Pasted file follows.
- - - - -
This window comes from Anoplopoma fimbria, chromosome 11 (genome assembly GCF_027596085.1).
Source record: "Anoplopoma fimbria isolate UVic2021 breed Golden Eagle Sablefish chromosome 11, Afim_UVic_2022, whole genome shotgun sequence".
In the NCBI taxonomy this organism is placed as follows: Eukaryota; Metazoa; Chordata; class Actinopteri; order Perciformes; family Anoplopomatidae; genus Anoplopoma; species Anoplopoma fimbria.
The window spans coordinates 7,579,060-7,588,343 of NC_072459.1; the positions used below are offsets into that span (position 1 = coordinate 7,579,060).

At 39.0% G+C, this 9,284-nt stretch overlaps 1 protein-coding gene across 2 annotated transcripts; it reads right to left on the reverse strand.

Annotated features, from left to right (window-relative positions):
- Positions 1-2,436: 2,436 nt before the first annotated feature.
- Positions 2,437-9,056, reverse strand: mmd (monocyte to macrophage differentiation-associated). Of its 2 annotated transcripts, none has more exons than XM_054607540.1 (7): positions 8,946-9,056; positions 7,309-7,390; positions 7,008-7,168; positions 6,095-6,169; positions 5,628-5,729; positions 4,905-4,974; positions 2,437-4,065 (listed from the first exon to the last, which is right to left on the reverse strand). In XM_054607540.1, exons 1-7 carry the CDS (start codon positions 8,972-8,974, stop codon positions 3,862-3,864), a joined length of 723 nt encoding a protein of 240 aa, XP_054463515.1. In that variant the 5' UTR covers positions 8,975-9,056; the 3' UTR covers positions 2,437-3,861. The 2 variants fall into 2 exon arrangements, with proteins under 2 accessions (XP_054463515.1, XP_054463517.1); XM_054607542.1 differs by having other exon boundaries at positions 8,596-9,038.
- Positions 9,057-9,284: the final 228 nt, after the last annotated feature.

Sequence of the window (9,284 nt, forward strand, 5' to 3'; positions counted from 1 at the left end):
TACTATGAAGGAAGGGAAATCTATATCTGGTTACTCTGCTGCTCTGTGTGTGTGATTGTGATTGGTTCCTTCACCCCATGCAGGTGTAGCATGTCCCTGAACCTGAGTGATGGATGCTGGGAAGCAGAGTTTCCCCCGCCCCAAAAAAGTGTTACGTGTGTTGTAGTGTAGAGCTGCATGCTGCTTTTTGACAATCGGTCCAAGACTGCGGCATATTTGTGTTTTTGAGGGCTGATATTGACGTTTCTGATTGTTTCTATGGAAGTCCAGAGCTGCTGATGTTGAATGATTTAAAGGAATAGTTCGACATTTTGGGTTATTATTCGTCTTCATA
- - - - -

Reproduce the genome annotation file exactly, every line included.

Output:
This window comes from Anoplopoma fimbria, chromosome 11 (genome assembly GCF_027596085.1).
Source record: "Anoplopoma fimbria isolate UVic2021 breed Golden Eagle Sablefish chromosome 11, Afim_UVic_2022, whole genome shotgun sequence".
In the NCBI taxonomy this organism is placed as follows: Eukaryota; Metazoa; Chordata; class Actinopteri; order Perciformes; family Anoplopomatidae; genus Anoplopoma; species Anoplopoma fimbria.
The window spans coordinates 7,579,060-7,588,343 of NC_072459.1; the positions used below are offsets into that span (position 1 = coordinate 7,579,060).

At 39.0% G+C, this 9,284-nt stretch overlaps 1 protein-coding gene across 2 annotated transcripts; it reads right to left on the reverse strand.

Annotated features, from left to right (window-relative positions):
- Positions 1-2,436: 2,436 nt before the first annotated feature.
- Positions 2,437-9,056, reverse strand: mmd (monocyte to macrophage differentiation-associated). Of its 2 annotated transcripts, none has more exons than XM_054607540.1 (7): positions 8,946-9,056; positions 7,309-7,390; positions 7,008-7,168; positions 6,095-6,169; positions 5,628-5,729; positions 4,905-4,974; positions 2,437-4,065 (listed from the first exon to the last, which is right to left on the reverse strand). In XM_054607540.1, exons 1-7 carry the CDS (start codon positions 8,972-8,974, stop codon positions 3,862-3,864), a joined length of 723 nt encoding a protein of 240 aa, XP_054463515.1. In that variant the 5' UTR covers positions 8,975-9,056; the 3' UTR covers positions 2,437-3,861. The 2 variants fall into 2 exon arrangements, with proteins under 2 accessions (XP_054463515.1, XP_054463517.1); XM_054607542.1 differs by having other exon boundaries at positions 8,596-9,038.
- Positions 9,057-9,284: the final 228 nt, after the last annotated feature.

Sequence of the window (9,284 nt, forward strand, 5' to 3'; positions counted from 1 at the left end):
TACTATGAAGGAAGGGAAATCTATATCTGGTTACTCTGCTGCTCTGTGTGTGTGATTGTGATTGGTTCCTTCACCCCATGCAGGTGTAGCATGTCCCTGAACCTGAGTGATGGATGCTGGGAAGCAGAGTTTCCCCCGCCCCAAAAAAGTGTTACGTGTGTTGTAGTGTAGAGCTGCATGCTGCTTTTTGACAATCGGTCCAAGACTGCGGCATATTTGTGTTTTTGAGGGCTGATATTGACGTTTCTGATTGTTTCTATGGAAGTCCAGAGCTGCTGATGTTGAATGATTTAAAGGAATAGTTCGACATTTTGGGTTATTATTCGTCTTCATA